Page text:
We can go through life never having conscious access to the internal reflexivity of awareness. You may wonder ‘so what’? The answer is as simple as it is profound. Without that access you will never know who you really are, and by not knowing that, you don’t know the instrument with which you live your life. You thus perpetuate a profound split in your being, which naturally comes with a lot of suffering and all its consequences.  We can go through life only partially aware, meaning that we are aware of all the ten thousand things of the world, of all the contents of awareness that are seen through the dual lens of the subject-object split, without knowing that we are aware, and thus not knowing who we are. Our habit of creating a split between the observer and the observed is so deeply ingrained that the moment we focus awareness in the form of attention, we focus on something, and awareness of awareness is lost and inaccessible. The unified field of awareness, its unity and self-reflexive nature beyond the dualistic subject-object split, remains for most people inaccessible to be realized, even though it is always there. The defining moment for my student was to realize that by focusing attention he could not only become aware of subjective experiences, but that he could also become aware of being aware.

Awareness is a bit like the light in the fridge. Whenever you open it, you are usually hungry and look for the objects inside the fridge. You do not notice that the only reason you can actually see what’s in the fridge is because the light is on. You notice even less that the light is on whenever you open the fridge, and when the fridge is closed you have no way of knowing whether the light is on or not. Whenever you ask yourself whether you are aware right now or not, the answer is always ‘yes’, the same way the light is always on when you open the fridge. If you do not ask the question, or you are not aware of being aware, you have no way of knowing whether you are aware or not, the same way you have no way of knowing whether the light is on when the fridge door is closed. Awareness is more than awareness of things, it is also awareness as Being. Without access to this fundamental aspect of awareness, we lose access to vast swaths of the infinite context within which we exist, of the infinite context we actually are.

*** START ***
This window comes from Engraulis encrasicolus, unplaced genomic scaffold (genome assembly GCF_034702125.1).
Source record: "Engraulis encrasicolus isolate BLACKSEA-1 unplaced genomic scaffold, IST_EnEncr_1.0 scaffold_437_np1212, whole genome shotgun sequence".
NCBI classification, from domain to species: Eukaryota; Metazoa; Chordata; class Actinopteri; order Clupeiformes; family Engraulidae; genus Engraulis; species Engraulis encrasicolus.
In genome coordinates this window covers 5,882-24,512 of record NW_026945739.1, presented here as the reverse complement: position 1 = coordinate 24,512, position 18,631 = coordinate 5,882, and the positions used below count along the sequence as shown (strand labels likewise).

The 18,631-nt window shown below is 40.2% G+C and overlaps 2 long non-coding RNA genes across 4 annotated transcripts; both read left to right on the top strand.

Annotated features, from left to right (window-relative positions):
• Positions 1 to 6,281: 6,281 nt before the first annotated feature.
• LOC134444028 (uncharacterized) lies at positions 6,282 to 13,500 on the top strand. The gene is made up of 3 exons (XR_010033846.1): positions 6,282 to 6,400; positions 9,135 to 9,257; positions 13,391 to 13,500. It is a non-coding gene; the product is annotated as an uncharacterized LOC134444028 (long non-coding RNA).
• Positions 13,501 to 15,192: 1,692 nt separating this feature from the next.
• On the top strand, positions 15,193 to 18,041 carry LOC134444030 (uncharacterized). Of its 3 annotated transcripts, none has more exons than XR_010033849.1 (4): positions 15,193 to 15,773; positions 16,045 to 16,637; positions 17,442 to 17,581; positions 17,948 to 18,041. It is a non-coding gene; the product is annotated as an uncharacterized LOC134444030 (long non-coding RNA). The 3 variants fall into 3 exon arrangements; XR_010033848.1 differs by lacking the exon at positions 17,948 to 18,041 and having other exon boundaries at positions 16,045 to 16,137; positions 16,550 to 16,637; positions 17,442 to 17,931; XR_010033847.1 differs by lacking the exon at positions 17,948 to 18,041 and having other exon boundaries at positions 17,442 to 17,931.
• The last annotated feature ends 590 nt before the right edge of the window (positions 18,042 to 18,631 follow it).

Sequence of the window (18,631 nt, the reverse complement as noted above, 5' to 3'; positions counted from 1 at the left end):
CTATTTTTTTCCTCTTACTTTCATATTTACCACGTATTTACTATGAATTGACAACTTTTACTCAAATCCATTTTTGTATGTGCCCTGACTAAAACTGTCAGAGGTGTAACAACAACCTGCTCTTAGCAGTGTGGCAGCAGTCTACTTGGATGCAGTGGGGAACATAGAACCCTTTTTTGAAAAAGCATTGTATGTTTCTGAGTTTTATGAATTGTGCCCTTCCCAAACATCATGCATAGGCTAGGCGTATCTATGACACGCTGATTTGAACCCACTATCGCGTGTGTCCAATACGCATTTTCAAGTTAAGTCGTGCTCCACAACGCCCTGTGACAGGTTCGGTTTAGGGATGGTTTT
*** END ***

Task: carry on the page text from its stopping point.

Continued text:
Whatever we focus on becomes the object of our attention, and awareness itself, also referred to as awareness of awareness, can never be an object of attention, of its own focusing or knowing. It is always the subject that knows itself as subject, thus eluding us as long as we look for it the way we look for things. As strange as it might seem, we cannot pay attention to awareness; attention being the focusing of awareness, we can only pay attention as awareness. Whatever we pay attention to becomes an object of attention or awareness that can never be awareness itself. The astonishing part, therefore, is that we can be intensely steeped in using awareness through its focusing aspect of attention without realizing that awareness itself is directly available to us. The way it is directly available to us is a highly unfamiliar process this student only just discovered. It is not by focusing on it, but by realizing that we have all along already been it. This discovery made my student realize to what extent awareness is also the defining force for inner peace.

Awareness reveals context to us, the fact that we are intricately interwoven in a vast web of infinite causes and consequences beyond our wildest comprehension. Context gives us a sense of belonging that relaxes us and opens the door to discovering complexity. Complexity breeds humility, because we realize there is an intelligence at work in the universe far greater than what we can ever imagine. Humility leads to wise and skillful action, which in turn manifests as love.

The meaning of our lives may just simply be to seize the opportunity to use awareness as our guiding light. Life is our opportunity to bring awareness into motion, and not let it slumber in the darkness of unconsciousness. Awareness in motion is not about what be pay attention to, but what we discover we are all along. Not surprisingly, this turns out to be love.

Copyright © 2015 by Dr. Stéphane Treyvaud. All rights reserved.

By |2015-11-21T19:20:41+00:00November 21st, 2015|Mindfulness|